Business Development Philosophy: The Art, Science and Synergy of BD
In the contracting world, one of the most underutilized functions is business development (BD). Although every contractor can sink their teeth into a viable project, a small minority grasp the challenging process of “acquiring the work”.
We want to educate, clarify and give credence to this valuable function. Business Development ignites a synergy with key functions such as estimating, project management, finances, and field operations. The Business Developer is a catalyst to move things forward, make things happen, and bring resources to bear. They also act as a scout, providing intelligence for the local business landscape.
BD is both an art and a science. BD is an art because it deals with relationships, rapport, image-building, and strategic positioning in the marketplace. BD is a science because it quantifies the network of potential relationships into practical and measurable project opportunities. With these opportunities comes the rigorous teaming needed to meet the project requirements.
BD is the secret weapon that a contractor brings to the negotiating table to outmaneuver the competition. It is the people side of the business that makes up the dynamic culture of every best of class contractor. BD harnesses your firm’s talents, capabilities, and resources and brings them to focus outside the firm, thereby maximizing the growth potential of the company’s future.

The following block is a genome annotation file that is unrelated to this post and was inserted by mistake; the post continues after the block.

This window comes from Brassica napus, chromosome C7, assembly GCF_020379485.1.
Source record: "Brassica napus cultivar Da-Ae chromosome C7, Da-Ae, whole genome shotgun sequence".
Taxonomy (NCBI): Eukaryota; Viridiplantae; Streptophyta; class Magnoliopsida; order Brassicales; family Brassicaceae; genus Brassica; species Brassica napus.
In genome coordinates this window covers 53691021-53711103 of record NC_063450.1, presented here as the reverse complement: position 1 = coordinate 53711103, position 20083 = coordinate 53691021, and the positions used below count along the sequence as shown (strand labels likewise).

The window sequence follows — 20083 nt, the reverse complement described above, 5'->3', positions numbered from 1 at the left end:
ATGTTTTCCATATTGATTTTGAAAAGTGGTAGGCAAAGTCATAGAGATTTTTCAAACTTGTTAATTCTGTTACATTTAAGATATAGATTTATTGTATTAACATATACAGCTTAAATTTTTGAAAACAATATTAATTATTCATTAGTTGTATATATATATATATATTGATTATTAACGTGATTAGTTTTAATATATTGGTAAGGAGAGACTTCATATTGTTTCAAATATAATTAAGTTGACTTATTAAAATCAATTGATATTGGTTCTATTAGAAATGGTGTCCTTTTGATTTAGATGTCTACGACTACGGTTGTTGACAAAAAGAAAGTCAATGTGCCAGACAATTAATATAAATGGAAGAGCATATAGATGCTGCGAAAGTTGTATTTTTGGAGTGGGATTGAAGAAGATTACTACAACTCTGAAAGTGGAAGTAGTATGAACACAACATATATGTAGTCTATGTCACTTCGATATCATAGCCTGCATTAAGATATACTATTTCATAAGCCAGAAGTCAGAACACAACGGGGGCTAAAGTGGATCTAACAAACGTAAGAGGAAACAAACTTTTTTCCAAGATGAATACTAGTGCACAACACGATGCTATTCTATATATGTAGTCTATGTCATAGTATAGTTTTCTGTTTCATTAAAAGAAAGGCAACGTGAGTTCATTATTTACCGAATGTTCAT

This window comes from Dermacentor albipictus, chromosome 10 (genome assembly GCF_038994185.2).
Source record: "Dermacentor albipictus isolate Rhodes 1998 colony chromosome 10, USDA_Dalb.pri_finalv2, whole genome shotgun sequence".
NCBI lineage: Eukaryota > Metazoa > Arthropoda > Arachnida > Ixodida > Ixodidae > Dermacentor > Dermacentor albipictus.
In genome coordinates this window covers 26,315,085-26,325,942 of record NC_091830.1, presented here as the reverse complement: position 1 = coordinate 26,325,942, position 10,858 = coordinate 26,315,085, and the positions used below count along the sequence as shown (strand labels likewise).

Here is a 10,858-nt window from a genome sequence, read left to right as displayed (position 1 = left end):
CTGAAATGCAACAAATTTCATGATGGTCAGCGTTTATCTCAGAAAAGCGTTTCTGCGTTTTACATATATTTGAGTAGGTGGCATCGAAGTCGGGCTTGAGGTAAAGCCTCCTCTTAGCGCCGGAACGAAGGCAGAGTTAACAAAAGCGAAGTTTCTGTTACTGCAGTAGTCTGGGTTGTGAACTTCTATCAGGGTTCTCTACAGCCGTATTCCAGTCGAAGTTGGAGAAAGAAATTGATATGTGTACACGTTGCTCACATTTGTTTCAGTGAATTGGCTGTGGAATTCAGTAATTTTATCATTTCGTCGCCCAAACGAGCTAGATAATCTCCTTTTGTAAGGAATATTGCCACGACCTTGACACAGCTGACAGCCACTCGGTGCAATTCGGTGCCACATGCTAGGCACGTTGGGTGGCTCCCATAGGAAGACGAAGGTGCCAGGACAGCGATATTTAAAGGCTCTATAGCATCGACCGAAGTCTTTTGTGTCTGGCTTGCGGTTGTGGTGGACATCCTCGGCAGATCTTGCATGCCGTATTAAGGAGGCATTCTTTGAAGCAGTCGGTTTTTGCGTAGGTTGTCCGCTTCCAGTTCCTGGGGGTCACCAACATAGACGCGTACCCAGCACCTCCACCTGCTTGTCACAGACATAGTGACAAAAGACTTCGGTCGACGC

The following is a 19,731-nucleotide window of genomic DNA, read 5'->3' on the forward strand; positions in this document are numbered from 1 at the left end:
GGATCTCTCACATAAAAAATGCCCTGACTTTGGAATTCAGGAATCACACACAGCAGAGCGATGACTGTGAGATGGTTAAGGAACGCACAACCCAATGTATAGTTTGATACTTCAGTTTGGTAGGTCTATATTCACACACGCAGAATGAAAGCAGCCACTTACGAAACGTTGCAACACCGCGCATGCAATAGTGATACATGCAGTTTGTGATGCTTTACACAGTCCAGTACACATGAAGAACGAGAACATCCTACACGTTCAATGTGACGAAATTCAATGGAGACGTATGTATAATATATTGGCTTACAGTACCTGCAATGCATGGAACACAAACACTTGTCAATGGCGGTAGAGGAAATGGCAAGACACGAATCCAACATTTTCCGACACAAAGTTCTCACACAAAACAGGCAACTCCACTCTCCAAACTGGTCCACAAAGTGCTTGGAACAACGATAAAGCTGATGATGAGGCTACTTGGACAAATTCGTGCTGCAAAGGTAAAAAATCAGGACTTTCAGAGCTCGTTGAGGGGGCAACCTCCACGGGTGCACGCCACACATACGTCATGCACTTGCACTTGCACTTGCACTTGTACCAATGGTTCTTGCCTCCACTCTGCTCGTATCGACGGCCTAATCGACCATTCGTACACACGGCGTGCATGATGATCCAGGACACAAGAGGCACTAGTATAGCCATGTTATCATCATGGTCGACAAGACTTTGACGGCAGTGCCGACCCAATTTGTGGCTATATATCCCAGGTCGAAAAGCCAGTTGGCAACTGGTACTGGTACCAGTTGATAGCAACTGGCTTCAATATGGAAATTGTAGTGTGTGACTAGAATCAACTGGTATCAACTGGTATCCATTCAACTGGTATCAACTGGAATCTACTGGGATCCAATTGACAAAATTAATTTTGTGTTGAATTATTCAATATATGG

Grading your Business Development
Many hard bid contractors are aware of the rut that they are in and the need to change direction in order to negotiate work. However, they are not sure how to go about it or how to make the paradigm shift.
Part of the problem stems from the fact that their culture and process of securing work is to get the plans and specs, estimate the project and hand in the lowest possible number on bid day.
The first step is to pre-qualify whether it is the right opportunity to begin with. Then if the management decides to move forward, there should be an intelligence gathering period with intention to start building trust, comfort and rapport.
The contractor is now thinking like a consultant, an ally, and a friend. This approach works well with the clients who prefer to negotiate with someone they trust. If it is difficult, then it tells you something about them.
The enclosed matrix will help you rate your ability to negotiate work. Think about each area and grade your firm from 0 (lowest) to 10 (highest). The total score reflects how much of a business development culture your organization possesses. Any score below a 60 reveals some planning and implementation is needed to progress toward being true business developers.